This section will go through two ways that you can compose types together. These will use the union operator to pass any data that adheres to one type or the other and the intersection operator to pass data that satisfies all the conditions in both types.


Unions are created using the | (pipe) operator, which represents a value that can have any of the types in the union. Take the following example:

type ProductCode = number | string 

In this code, ProductCode can be either a string or a number. The following code will pass the type checker:

type ProductCode = number | string;  const productCodeA: ProductCode = 'this-works';  const productCodeB: ProductCode = 1024; 

A union type can be created from a union of any valid TypeScript types.


You can use intersection types to create a completely new type that has all the properties of all the types being intersected together.

For example, imagine you have some common fields that always appear in the response of your API calls, then specific fields for some endpoints:

type StatusResponse = {   status: number;   isValid: boolean; };  type User = {   name: string; };  type GetUserResponse = {   user: User; }; 

In this case, all responses will have status and isValid properties, but only user resonses will have the additional user field. To create the resulting response of a specific API User call using an intersection type, combine both StatusResponse and GetUserResponse types:

type ApiGetUserResponse = StatusResponse & GetUserResponse;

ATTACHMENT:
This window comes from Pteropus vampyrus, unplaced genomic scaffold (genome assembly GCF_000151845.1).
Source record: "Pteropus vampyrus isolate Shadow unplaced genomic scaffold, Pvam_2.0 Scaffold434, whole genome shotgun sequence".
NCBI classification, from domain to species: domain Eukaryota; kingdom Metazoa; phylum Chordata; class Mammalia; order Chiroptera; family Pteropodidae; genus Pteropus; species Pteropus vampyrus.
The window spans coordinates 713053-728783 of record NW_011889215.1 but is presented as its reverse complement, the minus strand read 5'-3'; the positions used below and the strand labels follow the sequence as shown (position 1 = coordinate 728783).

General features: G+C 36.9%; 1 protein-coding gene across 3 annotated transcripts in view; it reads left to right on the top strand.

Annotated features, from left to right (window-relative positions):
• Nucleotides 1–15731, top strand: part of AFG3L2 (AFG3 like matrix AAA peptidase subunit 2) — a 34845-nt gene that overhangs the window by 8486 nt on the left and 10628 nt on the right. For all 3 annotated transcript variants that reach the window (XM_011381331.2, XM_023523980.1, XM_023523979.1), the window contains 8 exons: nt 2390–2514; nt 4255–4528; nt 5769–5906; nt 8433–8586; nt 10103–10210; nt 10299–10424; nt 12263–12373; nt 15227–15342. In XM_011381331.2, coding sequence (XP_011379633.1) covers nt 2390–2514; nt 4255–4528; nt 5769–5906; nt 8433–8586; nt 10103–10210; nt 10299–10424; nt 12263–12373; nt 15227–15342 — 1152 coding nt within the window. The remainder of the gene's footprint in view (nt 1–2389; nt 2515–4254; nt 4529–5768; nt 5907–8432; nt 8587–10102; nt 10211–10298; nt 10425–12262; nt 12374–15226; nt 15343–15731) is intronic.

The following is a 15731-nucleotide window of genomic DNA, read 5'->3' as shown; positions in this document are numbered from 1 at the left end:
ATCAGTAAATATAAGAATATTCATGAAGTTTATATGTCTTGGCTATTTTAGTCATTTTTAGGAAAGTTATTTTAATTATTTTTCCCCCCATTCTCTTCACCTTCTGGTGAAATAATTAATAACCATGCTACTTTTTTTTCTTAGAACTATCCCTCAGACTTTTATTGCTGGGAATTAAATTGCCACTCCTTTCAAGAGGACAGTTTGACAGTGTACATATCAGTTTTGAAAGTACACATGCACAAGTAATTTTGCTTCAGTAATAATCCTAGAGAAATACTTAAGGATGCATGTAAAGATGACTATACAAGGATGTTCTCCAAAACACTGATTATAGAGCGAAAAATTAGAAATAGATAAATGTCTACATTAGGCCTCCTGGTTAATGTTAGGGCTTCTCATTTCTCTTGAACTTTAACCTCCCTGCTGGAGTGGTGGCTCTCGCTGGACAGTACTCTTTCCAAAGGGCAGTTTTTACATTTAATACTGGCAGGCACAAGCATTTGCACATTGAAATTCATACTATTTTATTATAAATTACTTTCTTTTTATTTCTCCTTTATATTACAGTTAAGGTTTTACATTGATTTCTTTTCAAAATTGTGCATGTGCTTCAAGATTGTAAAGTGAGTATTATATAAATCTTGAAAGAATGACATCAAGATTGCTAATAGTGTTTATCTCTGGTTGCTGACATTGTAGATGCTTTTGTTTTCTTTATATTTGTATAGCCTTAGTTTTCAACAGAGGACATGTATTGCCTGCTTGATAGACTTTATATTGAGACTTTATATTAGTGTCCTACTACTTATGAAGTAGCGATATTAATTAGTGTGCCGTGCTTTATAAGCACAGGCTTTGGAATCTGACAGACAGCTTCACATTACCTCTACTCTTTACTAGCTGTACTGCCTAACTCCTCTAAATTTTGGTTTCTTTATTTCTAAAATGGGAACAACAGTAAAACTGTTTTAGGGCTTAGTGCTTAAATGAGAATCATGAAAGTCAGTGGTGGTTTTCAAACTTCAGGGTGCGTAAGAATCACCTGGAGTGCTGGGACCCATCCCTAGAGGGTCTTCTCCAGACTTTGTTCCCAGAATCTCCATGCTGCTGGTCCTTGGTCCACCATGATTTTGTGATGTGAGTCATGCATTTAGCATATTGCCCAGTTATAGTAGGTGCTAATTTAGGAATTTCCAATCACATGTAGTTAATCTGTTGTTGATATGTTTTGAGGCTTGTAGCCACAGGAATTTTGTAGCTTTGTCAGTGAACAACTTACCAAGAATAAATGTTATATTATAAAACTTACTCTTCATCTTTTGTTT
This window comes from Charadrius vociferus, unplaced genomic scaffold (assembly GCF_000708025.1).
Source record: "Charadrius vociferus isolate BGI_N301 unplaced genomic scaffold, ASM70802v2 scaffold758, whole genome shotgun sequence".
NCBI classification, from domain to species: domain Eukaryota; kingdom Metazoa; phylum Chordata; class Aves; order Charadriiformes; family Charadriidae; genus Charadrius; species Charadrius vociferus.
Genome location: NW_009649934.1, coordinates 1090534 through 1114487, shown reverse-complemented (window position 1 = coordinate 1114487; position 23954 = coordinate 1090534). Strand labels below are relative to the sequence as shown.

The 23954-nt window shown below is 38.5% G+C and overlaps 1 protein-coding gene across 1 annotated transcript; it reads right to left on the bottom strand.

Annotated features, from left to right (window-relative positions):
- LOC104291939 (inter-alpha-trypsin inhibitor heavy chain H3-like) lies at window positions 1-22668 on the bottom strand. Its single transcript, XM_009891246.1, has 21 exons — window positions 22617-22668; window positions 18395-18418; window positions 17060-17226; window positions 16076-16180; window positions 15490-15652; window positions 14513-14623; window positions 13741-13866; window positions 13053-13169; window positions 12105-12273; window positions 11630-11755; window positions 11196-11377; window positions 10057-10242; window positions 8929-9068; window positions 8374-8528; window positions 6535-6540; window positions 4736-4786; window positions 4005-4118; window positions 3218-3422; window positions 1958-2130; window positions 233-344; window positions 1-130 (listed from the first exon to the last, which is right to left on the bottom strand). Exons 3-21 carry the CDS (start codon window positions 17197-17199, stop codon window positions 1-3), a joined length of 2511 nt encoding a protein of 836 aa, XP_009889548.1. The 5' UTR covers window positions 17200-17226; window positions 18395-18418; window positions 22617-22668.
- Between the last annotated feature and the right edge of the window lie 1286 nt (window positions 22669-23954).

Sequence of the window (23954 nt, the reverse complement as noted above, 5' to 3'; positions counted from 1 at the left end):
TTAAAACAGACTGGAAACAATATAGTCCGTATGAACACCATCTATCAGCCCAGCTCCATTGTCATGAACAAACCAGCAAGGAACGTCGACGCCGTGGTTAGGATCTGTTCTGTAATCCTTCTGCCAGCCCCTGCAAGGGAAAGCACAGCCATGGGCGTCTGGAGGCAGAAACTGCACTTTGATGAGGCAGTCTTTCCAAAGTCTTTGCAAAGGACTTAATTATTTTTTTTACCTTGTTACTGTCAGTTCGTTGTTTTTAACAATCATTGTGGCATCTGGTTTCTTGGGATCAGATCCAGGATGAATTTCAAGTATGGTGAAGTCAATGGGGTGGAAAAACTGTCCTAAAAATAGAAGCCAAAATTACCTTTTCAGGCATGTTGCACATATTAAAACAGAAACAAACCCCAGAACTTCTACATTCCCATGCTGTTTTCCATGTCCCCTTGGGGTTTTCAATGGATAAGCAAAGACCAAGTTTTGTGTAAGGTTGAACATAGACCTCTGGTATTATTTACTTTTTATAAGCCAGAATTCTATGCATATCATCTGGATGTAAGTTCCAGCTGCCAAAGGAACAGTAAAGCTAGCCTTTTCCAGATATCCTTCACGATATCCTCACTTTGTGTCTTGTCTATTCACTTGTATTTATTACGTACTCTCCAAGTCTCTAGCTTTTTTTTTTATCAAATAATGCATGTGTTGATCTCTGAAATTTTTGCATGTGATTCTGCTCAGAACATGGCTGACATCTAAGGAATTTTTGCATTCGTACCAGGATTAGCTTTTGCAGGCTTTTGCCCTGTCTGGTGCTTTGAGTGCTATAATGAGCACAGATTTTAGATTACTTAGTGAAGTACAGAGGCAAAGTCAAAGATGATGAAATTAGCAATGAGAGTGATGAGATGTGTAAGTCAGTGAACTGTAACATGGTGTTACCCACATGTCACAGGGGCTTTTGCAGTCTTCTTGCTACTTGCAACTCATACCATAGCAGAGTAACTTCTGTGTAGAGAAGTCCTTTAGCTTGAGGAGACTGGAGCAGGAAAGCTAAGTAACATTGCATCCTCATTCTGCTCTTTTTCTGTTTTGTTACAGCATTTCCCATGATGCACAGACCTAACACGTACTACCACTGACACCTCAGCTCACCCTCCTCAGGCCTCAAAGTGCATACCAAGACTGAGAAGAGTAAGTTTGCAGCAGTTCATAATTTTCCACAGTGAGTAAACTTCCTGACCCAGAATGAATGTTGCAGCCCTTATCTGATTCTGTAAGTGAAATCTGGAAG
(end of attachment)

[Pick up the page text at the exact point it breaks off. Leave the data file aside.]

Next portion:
The type ApiGetUserResponse is going to have all the properties available in StatusResponse and those available in GetUserResponse. This means that data will only pass the type checker if it satisfies all the conditions of both types. The following example will work:

let response: ApiGetUserResponse = {     status: 200,     isValid: true,     user: {         name: 'Sammy'     } } 

Another example would be the type of the rows returned by a database client for a query that contains joins. You would be able to use an intersection type to specify the result of such a query:

type UserRoleRow = {   role: string; }  type UserRow = {   name: string; };  type UserWithRoleRow = UserRow & UserRoleRow; 

Later, if you used a fetchRowsFromDatabase() function like the following:

const joinedRows: UserWithRoleRow = fetchRowsFromDatabase() 

The resulting constant joinedRows would have to have a role property and a name property that both held string values in order to pass the type checker.

Using Template Strings Types